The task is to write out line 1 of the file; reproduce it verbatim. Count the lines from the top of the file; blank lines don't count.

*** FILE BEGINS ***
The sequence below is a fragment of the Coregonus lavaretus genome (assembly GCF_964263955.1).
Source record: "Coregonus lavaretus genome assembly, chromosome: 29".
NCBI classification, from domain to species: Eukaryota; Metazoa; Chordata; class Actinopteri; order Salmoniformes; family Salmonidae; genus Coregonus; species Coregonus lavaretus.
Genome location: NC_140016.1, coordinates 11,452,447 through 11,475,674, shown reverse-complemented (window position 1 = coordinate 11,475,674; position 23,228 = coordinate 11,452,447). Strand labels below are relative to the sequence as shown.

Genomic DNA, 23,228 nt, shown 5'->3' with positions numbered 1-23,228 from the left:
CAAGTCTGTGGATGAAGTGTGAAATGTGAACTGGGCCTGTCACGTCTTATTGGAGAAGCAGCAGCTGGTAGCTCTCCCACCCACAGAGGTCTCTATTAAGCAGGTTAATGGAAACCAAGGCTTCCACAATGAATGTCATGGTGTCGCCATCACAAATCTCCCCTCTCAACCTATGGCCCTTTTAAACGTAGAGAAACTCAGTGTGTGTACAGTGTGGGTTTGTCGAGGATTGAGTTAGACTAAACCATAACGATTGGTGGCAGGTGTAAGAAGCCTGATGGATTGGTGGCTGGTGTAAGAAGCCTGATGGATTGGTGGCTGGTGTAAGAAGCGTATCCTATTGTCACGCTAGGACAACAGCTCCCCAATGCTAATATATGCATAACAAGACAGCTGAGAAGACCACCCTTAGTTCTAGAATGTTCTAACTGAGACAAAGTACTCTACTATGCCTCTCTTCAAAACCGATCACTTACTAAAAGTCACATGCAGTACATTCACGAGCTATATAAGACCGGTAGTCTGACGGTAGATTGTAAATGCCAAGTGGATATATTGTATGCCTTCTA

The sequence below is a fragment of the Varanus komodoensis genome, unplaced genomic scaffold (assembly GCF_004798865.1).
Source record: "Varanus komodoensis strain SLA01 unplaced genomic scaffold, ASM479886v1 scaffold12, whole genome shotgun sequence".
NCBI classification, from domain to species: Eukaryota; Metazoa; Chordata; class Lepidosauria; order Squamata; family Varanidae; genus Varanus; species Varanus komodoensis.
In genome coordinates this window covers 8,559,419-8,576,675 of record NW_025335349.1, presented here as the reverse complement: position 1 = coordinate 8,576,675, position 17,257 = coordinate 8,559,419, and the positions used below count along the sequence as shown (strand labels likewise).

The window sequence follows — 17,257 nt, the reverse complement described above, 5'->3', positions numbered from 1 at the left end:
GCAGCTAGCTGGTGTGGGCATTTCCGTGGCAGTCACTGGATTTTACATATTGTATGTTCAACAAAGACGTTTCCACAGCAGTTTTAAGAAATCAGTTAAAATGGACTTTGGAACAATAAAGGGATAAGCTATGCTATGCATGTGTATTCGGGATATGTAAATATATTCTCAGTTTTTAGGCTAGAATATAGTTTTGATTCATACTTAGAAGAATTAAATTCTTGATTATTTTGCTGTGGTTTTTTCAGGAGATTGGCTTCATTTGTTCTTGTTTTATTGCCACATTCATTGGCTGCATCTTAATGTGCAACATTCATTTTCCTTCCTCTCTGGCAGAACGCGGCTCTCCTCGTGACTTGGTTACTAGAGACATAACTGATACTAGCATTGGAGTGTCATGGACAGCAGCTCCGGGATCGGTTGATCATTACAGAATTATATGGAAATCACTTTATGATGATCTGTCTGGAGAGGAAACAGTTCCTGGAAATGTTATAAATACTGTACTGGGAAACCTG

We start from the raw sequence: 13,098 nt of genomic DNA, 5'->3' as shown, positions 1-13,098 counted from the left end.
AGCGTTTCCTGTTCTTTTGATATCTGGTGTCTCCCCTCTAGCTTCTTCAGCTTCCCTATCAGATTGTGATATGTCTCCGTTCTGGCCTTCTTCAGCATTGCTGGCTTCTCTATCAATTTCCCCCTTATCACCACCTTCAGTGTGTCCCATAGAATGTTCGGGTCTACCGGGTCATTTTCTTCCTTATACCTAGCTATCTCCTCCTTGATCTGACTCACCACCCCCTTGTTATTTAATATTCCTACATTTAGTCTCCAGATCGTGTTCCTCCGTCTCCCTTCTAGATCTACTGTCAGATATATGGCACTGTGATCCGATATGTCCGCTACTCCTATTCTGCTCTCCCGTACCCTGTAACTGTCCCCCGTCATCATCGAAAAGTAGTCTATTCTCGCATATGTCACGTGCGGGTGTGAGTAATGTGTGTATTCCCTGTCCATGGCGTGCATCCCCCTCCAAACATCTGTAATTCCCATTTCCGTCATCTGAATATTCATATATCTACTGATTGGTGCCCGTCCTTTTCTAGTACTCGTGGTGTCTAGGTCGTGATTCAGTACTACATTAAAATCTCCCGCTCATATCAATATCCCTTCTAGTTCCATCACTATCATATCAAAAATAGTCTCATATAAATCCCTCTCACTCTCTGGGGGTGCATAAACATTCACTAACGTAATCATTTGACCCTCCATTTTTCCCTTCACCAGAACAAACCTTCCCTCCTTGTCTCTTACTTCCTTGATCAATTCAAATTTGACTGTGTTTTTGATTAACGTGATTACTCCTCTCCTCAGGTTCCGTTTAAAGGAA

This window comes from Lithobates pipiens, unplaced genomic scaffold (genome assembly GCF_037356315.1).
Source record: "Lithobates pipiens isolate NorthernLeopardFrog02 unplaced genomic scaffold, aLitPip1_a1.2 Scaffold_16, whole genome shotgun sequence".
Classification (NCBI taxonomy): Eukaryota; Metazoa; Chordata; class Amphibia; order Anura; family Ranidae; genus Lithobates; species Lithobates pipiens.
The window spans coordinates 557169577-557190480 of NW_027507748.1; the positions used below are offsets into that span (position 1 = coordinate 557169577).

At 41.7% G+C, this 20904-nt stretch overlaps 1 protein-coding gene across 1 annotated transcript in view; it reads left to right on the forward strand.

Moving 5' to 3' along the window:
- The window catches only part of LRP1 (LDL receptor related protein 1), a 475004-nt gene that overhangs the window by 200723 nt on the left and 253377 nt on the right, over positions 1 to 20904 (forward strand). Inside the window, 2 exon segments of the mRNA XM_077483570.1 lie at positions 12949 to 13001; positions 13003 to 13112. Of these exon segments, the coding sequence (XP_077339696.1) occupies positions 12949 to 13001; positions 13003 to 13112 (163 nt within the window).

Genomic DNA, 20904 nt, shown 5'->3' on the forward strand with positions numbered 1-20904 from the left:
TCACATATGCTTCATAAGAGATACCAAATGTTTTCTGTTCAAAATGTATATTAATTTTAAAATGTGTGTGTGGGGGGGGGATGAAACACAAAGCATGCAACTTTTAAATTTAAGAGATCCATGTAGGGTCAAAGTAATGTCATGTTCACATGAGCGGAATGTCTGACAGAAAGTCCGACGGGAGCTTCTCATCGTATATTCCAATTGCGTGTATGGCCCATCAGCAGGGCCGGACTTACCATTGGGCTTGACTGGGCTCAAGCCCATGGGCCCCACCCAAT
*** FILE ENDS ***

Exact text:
The sequence below is a fragment of the Coregonus lavaretus genome (assembly GCF_964263955.1).